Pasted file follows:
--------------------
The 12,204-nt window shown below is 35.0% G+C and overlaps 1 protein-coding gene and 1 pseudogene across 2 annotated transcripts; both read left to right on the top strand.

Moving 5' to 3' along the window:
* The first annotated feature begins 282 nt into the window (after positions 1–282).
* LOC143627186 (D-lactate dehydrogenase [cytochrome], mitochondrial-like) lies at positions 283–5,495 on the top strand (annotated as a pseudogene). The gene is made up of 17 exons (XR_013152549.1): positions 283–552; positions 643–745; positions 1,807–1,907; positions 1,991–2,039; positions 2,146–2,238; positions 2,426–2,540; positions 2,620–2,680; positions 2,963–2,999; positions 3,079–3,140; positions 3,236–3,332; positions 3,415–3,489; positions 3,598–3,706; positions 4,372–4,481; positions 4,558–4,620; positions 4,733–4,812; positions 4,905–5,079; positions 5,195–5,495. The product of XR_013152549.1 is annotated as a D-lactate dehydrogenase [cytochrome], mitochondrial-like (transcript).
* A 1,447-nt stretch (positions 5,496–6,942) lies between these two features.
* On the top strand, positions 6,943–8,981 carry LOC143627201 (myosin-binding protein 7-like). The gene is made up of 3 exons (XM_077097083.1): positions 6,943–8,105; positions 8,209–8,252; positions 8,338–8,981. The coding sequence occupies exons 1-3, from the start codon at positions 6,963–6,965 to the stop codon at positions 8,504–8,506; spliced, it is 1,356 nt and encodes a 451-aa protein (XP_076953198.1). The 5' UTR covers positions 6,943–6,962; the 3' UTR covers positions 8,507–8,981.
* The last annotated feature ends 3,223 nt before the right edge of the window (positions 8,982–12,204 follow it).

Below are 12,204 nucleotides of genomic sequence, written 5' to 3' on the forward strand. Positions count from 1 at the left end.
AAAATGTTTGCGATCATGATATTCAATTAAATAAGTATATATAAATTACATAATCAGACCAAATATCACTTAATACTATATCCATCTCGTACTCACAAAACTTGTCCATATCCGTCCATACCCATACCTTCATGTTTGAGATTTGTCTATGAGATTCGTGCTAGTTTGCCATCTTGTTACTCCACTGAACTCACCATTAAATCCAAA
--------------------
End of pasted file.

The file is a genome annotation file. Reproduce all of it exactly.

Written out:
The 12,204-nt window shown below is 35.0% G+C and overlaps 1 protein-coding gene and 1 pseudogene across 2 annotated transcripts; both read left to right on the top strand.

Moving 5' to 3' along the window:
* The first annotated feature begins 282 nt into the window (after positions 1–282).
* LOC143627186 (D-lactate dehydrogenase [cytochrome], mitochondrial-like) lies at positions 283–5,495 on the top strand (annotated as a pseudogene). The gene is made up of 17 exons (XR_013152549.1): positions 283–552; positions 643–745; positions 1,807–1,907; positions 1,991–2,039; positions 2,146–2,238; positions 2,426–2,540; positions 2,620–2,680; positions 2,963–2,999; positions 3,079–3,140; positions 3,236–3,332; positions 3,415–3,489; positions 3,598–3,706; positions 4,372–4,481; positions 4,558–4,620; positions 4,733–4,812; positions 4,905–5,079; positions 5,195–5,495. The product of XR_013152549.1 is annotated as a D-lactate dehydrogenase [cytochrome], mitochondrial-like (transcript).
* A 1,447-nt stretch (positions 5,496–6,942) lies between these two features.
* On the top strand, positions 6,943–8,981 carry LOC143627201 (myosin-binding protein 7-like). The gene is made up of 3 exons (XM_077097083.1): positions 6,943–8,105; positions 8,209–8,252; positions 8,338–8,981. The coding sequence occupies exons 1-3, from the start codon at positions 6,963–6,965 to the stop codon at positions 8,504–8,506; spliced, it is 1,356 nt and encodes a 451-aa protein (XP_076953198.1). The 5' UTR covers positions 6,943–6,962; the 3' UTR covers positions 8,507–8,981.
* The last annotated feature ends 3,223 nt before the right edge of the window (positions 8,982–12,204 follow it).

Below are 12,204 nucleotides of genomic sequence, written 5' to 3' on the forward strand. Positions count from 1 at the left end.
AAAATGTTTGCGATCATGATATTCAATTAAATAAGTATATATAAATTACATAATCAGACCAAATATCACTTAATACTATATCCATCTCGTACTCACAAAACTTGTCCATATCCGTCCATACCCATACCTTCATGTTTGAGATTTGTCTATGAGATTCGTGCTAGTTTGCCATCTTGTTACTCCACTGAACTCACCATTAAATCCAAA